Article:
The hearing before U.S. District Judge Donald Molloy in Missoula came as Idaho and Montana prepare for fall hunts in which hundreds of wolves could be killed. Molloy has twice blocked prior attempts to lift protections for the predators.
This time around, he is considering whether Congress violated the separation of powers under the U.S. Constitution with legislation crafted to circumvent his earlier rulings.
Congress approved a budget bill in April that contained a provision targeting. Several conservation and environmental groups filed suit in May, saying Congress crossed the divide that separates the branches of the federal government by getting involved in a pending legal case instead of sticking to its role of making law.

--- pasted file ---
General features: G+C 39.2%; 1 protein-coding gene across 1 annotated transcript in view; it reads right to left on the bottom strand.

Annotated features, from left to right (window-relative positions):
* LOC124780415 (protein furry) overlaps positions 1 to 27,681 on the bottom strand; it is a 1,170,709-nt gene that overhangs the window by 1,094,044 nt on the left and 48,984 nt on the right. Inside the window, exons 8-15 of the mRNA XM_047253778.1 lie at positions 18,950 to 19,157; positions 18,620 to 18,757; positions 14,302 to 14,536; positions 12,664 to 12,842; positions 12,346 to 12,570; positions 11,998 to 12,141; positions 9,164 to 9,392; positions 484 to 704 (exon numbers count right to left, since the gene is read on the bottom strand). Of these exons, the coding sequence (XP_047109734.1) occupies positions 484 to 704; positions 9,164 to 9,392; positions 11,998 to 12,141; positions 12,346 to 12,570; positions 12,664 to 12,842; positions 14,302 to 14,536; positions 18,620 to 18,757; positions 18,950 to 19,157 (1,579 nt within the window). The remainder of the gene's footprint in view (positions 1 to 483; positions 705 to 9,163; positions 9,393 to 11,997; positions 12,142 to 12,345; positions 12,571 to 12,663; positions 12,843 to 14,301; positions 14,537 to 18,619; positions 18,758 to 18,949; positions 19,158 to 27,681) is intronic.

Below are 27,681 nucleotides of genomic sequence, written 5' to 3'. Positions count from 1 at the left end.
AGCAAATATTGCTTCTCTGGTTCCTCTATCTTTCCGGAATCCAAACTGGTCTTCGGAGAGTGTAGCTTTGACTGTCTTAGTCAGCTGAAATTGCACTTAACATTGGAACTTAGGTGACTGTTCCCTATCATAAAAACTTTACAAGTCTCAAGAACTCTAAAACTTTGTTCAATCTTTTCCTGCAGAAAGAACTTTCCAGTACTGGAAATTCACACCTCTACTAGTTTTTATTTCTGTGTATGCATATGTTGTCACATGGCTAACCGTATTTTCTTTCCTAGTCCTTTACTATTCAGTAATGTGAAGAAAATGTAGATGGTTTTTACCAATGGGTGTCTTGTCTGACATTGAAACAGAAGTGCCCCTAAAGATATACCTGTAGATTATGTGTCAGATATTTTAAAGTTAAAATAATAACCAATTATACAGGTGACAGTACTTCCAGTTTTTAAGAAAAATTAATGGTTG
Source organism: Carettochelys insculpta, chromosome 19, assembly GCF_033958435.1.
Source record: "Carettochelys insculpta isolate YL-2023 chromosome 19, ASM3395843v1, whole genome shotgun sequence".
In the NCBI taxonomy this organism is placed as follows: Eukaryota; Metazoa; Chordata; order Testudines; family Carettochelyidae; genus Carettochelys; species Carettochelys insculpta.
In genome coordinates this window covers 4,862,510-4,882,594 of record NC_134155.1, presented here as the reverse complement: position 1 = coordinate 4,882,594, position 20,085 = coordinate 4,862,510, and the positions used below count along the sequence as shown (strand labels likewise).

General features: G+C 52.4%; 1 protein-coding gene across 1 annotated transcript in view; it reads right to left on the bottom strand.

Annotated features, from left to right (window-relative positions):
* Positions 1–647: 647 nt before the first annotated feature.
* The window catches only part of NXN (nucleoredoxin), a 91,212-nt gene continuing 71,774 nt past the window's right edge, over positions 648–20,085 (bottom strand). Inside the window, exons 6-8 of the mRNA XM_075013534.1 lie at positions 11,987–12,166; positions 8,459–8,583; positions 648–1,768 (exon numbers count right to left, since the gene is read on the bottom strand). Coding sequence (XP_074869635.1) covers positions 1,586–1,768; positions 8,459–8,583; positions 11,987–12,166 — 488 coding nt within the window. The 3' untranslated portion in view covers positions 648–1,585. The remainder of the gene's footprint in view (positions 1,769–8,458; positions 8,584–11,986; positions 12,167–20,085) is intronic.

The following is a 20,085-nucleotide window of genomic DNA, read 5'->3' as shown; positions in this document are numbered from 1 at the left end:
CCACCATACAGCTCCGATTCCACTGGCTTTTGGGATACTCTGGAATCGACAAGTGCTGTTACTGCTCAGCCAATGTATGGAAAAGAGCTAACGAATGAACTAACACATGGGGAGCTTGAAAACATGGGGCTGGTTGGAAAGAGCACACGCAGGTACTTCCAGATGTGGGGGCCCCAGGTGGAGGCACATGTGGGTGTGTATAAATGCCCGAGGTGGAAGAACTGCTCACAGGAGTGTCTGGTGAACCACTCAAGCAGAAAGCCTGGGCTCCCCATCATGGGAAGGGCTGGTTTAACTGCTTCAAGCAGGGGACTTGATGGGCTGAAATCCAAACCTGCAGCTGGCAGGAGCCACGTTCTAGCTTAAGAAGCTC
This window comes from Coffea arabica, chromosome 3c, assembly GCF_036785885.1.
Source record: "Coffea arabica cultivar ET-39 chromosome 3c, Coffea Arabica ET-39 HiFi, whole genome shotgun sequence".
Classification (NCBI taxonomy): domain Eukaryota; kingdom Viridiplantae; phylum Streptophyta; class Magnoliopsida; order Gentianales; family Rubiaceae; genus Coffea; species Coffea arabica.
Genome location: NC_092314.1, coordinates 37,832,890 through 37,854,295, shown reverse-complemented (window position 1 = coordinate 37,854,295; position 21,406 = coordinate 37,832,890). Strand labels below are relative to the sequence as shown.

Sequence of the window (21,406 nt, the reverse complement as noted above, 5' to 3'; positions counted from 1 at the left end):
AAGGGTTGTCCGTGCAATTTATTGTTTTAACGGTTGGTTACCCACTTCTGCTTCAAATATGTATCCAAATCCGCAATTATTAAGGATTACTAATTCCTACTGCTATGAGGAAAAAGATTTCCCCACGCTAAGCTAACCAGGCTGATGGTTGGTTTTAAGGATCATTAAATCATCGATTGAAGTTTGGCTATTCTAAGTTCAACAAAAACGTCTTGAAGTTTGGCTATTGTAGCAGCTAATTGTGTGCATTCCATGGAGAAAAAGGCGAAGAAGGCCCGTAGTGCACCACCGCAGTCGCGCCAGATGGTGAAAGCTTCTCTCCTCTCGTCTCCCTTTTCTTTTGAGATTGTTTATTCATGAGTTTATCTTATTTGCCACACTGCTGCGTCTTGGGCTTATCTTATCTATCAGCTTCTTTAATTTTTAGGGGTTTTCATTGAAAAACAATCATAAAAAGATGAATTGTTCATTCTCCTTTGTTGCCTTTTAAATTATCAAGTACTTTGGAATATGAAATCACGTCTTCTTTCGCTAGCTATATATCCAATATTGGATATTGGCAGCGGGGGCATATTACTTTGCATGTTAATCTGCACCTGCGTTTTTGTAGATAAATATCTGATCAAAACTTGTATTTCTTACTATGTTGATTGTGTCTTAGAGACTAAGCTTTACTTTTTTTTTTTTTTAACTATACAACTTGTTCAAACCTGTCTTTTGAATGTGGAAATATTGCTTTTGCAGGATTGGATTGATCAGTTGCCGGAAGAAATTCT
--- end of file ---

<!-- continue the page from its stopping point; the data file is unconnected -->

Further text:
Government biologists say wolves reached sustainable population levels a decade ago and would likely continue to thrive in the Northern Rockies under state management.
Wolves also were taken off the endangered species list in Washington, Oregon and Utah, but no hunts are planned in those states.
Wolves in Wyoming remain on the list due to concerns among federal officials over a law allowing the predators to be shot on sight across most of the state. (AP)